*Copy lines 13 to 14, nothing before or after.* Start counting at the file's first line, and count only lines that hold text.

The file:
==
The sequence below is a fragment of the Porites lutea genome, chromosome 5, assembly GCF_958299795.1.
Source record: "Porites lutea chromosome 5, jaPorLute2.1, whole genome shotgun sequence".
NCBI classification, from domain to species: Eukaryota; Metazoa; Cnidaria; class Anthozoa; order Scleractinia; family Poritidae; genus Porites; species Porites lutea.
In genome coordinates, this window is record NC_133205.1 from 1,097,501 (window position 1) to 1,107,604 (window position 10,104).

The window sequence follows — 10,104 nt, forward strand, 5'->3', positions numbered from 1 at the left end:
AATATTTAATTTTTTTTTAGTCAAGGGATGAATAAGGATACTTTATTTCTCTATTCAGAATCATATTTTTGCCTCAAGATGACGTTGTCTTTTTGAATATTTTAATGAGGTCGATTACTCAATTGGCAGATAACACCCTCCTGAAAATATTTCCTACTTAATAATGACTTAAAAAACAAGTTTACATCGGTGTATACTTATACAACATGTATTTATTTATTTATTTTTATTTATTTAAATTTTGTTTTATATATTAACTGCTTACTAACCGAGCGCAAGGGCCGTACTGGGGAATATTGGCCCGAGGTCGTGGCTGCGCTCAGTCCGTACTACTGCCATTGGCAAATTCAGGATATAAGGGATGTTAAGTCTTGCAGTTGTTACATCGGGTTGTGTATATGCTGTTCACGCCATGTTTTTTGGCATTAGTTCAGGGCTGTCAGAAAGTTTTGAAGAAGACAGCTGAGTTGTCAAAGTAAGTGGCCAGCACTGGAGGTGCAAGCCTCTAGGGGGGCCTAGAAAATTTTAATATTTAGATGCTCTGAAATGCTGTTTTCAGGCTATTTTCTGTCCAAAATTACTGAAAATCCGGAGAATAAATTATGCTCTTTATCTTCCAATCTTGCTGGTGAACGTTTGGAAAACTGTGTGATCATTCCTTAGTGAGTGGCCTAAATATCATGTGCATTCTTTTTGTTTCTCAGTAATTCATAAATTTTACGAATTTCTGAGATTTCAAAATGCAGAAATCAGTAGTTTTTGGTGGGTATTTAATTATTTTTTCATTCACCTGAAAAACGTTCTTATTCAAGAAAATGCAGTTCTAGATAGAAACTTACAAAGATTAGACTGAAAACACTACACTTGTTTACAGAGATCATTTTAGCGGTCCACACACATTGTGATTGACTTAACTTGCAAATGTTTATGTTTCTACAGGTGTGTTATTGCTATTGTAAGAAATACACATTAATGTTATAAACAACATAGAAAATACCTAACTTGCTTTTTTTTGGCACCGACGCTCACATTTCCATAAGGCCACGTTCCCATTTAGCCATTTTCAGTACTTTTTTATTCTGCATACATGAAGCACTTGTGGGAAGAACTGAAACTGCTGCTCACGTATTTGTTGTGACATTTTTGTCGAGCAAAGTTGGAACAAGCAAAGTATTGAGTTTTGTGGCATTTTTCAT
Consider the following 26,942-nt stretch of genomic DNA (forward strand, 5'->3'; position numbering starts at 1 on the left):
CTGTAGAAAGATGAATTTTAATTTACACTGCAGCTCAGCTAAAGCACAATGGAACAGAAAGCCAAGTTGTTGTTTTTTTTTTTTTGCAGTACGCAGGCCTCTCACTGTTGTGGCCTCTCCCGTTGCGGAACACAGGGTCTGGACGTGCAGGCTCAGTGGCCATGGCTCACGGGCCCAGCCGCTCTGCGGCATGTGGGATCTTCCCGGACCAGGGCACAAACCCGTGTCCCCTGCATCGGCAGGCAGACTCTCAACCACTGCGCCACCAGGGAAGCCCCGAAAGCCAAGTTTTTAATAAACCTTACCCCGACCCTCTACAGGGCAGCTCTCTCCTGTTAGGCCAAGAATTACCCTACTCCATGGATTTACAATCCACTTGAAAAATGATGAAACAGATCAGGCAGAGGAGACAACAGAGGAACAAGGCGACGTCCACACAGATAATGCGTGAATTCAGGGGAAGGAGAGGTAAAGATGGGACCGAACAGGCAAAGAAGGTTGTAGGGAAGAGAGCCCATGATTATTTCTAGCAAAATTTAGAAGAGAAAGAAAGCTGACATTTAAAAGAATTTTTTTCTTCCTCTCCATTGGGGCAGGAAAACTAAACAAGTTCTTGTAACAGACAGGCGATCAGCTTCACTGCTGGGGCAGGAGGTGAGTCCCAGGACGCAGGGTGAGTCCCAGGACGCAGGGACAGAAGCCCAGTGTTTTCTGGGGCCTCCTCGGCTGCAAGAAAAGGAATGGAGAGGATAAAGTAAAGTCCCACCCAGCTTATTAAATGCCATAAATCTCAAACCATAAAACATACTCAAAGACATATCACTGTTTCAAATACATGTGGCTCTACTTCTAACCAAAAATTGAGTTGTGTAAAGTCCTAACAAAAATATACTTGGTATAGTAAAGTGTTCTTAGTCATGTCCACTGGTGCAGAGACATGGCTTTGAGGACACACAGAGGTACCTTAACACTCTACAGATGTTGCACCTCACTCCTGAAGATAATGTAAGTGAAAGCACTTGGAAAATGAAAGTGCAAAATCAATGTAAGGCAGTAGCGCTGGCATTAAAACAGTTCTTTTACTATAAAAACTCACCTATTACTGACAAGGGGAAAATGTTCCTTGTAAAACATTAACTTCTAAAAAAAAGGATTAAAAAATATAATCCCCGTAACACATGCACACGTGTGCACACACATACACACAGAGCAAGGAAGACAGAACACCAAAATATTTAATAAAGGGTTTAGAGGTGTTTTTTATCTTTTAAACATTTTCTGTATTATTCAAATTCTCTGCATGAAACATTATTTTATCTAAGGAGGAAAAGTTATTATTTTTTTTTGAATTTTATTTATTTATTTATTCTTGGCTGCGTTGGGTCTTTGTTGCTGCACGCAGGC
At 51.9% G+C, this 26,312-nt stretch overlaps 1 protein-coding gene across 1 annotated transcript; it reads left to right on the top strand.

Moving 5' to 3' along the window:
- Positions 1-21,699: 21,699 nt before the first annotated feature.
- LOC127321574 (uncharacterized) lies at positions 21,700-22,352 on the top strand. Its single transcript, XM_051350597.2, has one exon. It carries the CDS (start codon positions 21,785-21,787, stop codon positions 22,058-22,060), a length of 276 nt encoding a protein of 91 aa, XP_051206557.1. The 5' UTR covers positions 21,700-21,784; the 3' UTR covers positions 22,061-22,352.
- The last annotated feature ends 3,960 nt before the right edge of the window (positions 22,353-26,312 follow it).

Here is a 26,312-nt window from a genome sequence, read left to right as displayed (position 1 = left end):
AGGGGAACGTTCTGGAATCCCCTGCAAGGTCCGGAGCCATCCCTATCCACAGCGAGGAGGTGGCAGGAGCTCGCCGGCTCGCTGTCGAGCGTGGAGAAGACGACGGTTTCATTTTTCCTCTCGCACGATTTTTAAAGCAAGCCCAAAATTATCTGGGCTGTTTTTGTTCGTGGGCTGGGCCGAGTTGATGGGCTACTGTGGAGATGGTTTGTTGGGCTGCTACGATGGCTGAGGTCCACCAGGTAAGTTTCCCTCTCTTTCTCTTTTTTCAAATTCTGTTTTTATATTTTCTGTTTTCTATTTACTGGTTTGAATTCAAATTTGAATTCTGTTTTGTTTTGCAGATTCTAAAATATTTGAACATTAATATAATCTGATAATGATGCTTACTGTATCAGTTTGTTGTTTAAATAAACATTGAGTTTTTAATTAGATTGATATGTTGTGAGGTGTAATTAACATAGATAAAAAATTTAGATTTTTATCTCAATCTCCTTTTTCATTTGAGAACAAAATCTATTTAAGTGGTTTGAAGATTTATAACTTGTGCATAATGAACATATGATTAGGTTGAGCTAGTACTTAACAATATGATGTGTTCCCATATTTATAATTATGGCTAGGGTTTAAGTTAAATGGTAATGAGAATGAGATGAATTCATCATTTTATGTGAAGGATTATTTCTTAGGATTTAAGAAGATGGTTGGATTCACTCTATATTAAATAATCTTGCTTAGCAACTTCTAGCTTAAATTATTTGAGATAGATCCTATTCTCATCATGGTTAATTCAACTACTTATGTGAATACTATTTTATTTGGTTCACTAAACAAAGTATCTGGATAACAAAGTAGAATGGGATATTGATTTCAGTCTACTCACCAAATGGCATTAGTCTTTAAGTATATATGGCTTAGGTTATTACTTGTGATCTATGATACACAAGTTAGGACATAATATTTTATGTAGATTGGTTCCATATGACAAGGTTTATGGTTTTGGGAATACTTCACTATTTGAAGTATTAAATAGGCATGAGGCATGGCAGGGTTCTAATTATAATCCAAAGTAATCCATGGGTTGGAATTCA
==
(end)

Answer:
- The last annotated feature ends 3,960 nt before the right edge of the window (positions 22,353-26,312 follow it).

Here is a 26,312-nt window from a genome sequence, read left to right as displayed (position 1 = left end):